So often we allow our egos to cloud our judgment, becoming so attached to product lines, initiatives and programs that we have put money and time into, we hang on to them long after we should let go.  The world is constantly changing, and we need to keep the mission at the top of our minds.  That is what should always guide our decision-making, no matter what we feel or our egos demand.

5. Play by the Rules of World You Are On.

”You mind your place, mister, or you’ll find yourself wearing concrete galoshes.”  “You mean cement overshoes?”   “Uh . . . Aye.” 

–         Mr. Scott, communicating to Krako (local mob boss)

In episode 49, A Piece of the Action, the Enterprise visits the world Sigma Lotia II.  It had been visited 100 years earlier by another Federation Starship that left behind some of its books and artifacts.  Oddly, the inhabitants managed to create an entire society based on one of those books – about the gangster movement in 1920’s Chicago.   When the unsuspecting Away Team beams down, they are captured by the local Gangsters and are forced to relinquish their communicators and phasers.    The local Mob boss threatens to kill Kirk et al if he doesn’t beam down a supply of “heaters” to help him defeat a rival gang.    The team quickly adapts to their new environment in dress and even adopt cheesy Chicago mob accent and slang expressions.   As usual, things are looking bleak for the Away Team, and to distract their captors Kirk ingeniously invents a nonsensical card game, “Fizzbin” with rules so bizarre the captors are distracted and the team “gets the drop on them”.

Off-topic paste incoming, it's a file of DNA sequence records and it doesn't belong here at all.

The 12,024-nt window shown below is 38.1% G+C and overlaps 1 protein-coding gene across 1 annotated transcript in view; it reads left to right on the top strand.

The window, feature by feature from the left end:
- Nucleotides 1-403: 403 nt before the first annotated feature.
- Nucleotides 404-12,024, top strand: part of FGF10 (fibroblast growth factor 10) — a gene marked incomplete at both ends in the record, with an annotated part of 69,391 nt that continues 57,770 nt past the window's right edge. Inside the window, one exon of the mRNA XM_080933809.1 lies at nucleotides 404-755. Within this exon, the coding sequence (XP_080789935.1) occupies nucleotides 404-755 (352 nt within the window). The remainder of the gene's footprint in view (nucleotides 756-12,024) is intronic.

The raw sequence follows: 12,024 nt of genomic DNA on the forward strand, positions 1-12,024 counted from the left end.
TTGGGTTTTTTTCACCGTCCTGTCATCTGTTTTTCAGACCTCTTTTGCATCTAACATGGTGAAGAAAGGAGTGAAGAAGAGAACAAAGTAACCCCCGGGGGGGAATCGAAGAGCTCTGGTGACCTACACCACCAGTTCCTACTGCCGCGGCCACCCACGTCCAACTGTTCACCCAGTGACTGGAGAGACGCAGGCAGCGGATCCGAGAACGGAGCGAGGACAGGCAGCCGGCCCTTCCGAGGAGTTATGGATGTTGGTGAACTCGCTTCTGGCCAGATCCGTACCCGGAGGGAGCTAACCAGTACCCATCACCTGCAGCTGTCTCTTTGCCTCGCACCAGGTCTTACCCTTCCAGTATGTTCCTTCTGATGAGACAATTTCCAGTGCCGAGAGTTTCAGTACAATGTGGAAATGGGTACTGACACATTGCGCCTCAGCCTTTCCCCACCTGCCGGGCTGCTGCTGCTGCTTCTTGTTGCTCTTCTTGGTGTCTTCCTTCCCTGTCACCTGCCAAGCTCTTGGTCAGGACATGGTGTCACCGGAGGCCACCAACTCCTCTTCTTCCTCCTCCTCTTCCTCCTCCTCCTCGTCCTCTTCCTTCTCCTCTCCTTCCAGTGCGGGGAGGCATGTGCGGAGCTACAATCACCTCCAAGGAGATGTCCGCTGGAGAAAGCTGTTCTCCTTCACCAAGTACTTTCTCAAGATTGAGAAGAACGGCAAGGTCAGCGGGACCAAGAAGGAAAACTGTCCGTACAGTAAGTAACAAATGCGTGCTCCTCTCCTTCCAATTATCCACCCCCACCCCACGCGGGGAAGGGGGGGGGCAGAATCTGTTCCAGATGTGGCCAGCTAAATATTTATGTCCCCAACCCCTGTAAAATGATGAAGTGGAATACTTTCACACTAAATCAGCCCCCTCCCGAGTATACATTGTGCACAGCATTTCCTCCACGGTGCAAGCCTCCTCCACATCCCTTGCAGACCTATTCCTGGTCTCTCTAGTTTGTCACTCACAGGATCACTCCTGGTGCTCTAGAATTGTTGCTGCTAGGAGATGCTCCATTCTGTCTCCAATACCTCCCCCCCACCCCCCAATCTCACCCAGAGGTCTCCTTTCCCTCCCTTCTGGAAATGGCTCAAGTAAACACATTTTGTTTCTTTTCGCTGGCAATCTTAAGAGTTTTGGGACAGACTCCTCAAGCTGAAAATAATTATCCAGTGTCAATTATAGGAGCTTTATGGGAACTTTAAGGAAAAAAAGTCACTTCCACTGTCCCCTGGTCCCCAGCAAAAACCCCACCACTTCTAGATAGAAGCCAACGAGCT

This illustrates that when we are operating in new markets, especially around the world, we can’t apply rules of conduct brought forward from our home base.   We need to consider how business is done there and act accordingly to be successful.  When we are a leader, we also need to think about our audience whenever we are delivering a speech, conducting a meeting, or simply making a visit, considering the audience and adapting our style and approach accordingly to establish rapport.

Final Thoughts.

At least for today, you  may not be leading a team across the galaxy, or facing the peril that Kirk and his crew did, but you face related challenges where Kirk’s leadership example DOES apply.

You can think innovatively and creatively when faced with losing scenarios or when you feel your path is blocked.  You CAN surround yourself with people who are different from you whom you trust to tell you the truth, no matter what.  You can also consider this as a major source of strength. You can be willing to lead from the front, in the trenches, even when it gets tough or dirty.  You can be a source of inspiration and make your people feel you don’t see yourself as better than them.  You can guide your decisions objectively, and with complete disregard for your personal feelings or ego.   And you can be flexible and adaptable as you face new challenges and guide your actions with respect for who you face.

Just maybe, some of these ideals will help you lead your team – you guessed it –  to “boldly go where no one has gone before. . . “